Photo credit:blackpast

It’s here. The smell of decay pervades the town. We had corpses as mango seeds corset on the brown; hoping the first family unfolds like fingers of a spring flower. I break the loaves of bread to seven unequal halves: two for the man who bodies the filament; five for all the whitish beams of the Rising Sun. The war holds an eerie plot of napalm water. The war brings a kaput place to those quarters of fresh, flowing brackish. I heard, in the drums, you could find skulls drinking from the banks; giggles from the branches; octaves of a forgotten fraternity seep through ground and skin. Often the river is nothing within blood and food. there, in the room facing east, my mother told stories of the river. Tenderness is the surface tension, she said; and water, like a mirror, reflects breathless ghosts. Each gulp, like a photograph, parrots the cries of every one tethered to the block.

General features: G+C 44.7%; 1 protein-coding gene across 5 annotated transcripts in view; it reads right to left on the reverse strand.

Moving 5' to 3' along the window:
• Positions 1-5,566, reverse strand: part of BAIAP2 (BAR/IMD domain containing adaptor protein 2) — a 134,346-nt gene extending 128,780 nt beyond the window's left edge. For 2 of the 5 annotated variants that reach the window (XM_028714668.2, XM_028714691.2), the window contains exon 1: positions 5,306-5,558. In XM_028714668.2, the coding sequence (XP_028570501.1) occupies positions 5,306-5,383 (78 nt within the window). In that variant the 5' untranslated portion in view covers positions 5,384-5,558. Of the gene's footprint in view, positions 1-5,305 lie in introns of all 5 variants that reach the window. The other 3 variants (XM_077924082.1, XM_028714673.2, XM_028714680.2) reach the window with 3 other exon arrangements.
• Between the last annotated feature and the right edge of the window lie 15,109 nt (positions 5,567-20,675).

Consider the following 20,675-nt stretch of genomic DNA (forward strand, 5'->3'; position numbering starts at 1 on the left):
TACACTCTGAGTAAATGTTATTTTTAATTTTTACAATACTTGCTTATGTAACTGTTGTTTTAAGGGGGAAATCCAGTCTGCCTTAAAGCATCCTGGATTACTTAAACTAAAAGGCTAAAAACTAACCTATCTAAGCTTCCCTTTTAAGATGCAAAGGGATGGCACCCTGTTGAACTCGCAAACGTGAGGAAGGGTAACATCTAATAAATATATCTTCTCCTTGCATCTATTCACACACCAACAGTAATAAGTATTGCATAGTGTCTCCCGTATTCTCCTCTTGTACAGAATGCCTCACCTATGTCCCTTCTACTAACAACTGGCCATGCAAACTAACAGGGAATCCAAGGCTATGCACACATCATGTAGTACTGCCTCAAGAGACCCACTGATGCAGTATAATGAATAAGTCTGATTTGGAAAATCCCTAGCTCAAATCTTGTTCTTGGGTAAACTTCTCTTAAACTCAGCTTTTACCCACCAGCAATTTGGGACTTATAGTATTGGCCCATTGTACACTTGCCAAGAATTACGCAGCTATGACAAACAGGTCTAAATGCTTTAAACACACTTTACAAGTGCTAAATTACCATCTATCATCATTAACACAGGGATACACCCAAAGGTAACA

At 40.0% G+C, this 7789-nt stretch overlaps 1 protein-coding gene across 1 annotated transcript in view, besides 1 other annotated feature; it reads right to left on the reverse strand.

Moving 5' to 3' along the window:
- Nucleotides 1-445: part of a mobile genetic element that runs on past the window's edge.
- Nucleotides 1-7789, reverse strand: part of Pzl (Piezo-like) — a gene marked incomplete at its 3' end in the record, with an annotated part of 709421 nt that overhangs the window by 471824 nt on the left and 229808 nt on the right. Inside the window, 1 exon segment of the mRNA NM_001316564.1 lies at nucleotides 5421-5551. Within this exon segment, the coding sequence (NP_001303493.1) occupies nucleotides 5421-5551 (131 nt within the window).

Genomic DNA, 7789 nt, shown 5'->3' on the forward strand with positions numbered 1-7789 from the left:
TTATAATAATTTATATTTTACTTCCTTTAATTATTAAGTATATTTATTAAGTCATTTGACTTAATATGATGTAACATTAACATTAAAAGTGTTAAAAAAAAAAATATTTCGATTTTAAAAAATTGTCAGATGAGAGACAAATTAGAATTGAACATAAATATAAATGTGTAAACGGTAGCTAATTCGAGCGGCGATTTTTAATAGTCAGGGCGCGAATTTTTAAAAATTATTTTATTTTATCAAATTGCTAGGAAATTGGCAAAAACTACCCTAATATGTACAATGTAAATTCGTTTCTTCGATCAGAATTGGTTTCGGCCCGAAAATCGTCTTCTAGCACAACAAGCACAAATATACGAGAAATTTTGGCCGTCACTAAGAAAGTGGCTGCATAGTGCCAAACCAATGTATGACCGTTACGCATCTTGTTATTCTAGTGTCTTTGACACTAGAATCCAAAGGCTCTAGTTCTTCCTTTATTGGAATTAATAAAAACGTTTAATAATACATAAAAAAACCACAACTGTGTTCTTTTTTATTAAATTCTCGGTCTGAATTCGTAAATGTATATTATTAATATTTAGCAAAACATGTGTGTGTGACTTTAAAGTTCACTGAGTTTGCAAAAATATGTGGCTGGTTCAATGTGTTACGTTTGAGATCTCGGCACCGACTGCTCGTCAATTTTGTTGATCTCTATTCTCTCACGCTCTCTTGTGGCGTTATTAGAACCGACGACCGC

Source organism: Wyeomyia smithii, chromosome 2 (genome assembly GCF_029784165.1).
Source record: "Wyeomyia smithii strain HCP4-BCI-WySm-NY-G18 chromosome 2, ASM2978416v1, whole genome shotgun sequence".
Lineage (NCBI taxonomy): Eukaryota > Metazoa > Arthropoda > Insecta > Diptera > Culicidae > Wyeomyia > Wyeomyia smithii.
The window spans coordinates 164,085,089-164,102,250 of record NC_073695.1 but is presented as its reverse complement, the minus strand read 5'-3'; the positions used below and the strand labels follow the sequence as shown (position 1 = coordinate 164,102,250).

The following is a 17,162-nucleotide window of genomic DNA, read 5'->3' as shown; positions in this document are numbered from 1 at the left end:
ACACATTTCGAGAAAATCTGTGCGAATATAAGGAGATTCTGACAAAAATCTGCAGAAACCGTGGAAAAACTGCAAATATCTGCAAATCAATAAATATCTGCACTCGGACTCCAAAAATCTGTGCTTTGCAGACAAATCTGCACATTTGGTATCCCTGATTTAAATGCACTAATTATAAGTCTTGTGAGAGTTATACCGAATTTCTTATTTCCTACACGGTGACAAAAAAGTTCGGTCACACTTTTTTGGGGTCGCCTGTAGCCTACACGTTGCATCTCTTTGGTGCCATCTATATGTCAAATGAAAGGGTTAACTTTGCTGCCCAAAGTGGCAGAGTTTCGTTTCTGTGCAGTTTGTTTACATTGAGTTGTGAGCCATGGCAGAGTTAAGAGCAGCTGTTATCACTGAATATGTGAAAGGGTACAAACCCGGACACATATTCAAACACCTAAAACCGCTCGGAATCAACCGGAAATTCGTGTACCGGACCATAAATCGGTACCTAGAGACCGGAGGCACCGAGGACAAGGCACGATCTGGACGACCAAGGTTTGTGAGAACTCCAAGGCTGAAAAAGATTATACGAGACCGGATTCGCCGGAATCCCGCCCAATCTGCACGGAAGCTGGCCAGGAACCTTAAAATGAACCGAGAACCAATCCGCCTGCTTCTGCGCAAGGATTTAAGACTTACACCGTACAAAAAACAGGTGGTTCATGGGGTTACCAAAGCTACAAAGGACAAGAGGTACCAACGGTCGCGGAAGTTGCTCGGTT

About The Author

Onyedikachi Chinedu is a poet living in Port Harcourt, Rivers State. He was the winner of the 2018 Kreative Diadem Annual Creative Writing Contest (poetry category); his works are published in Kreative Diadem and Mementos: An Anthology of Contemporary Nigerian Poetry.

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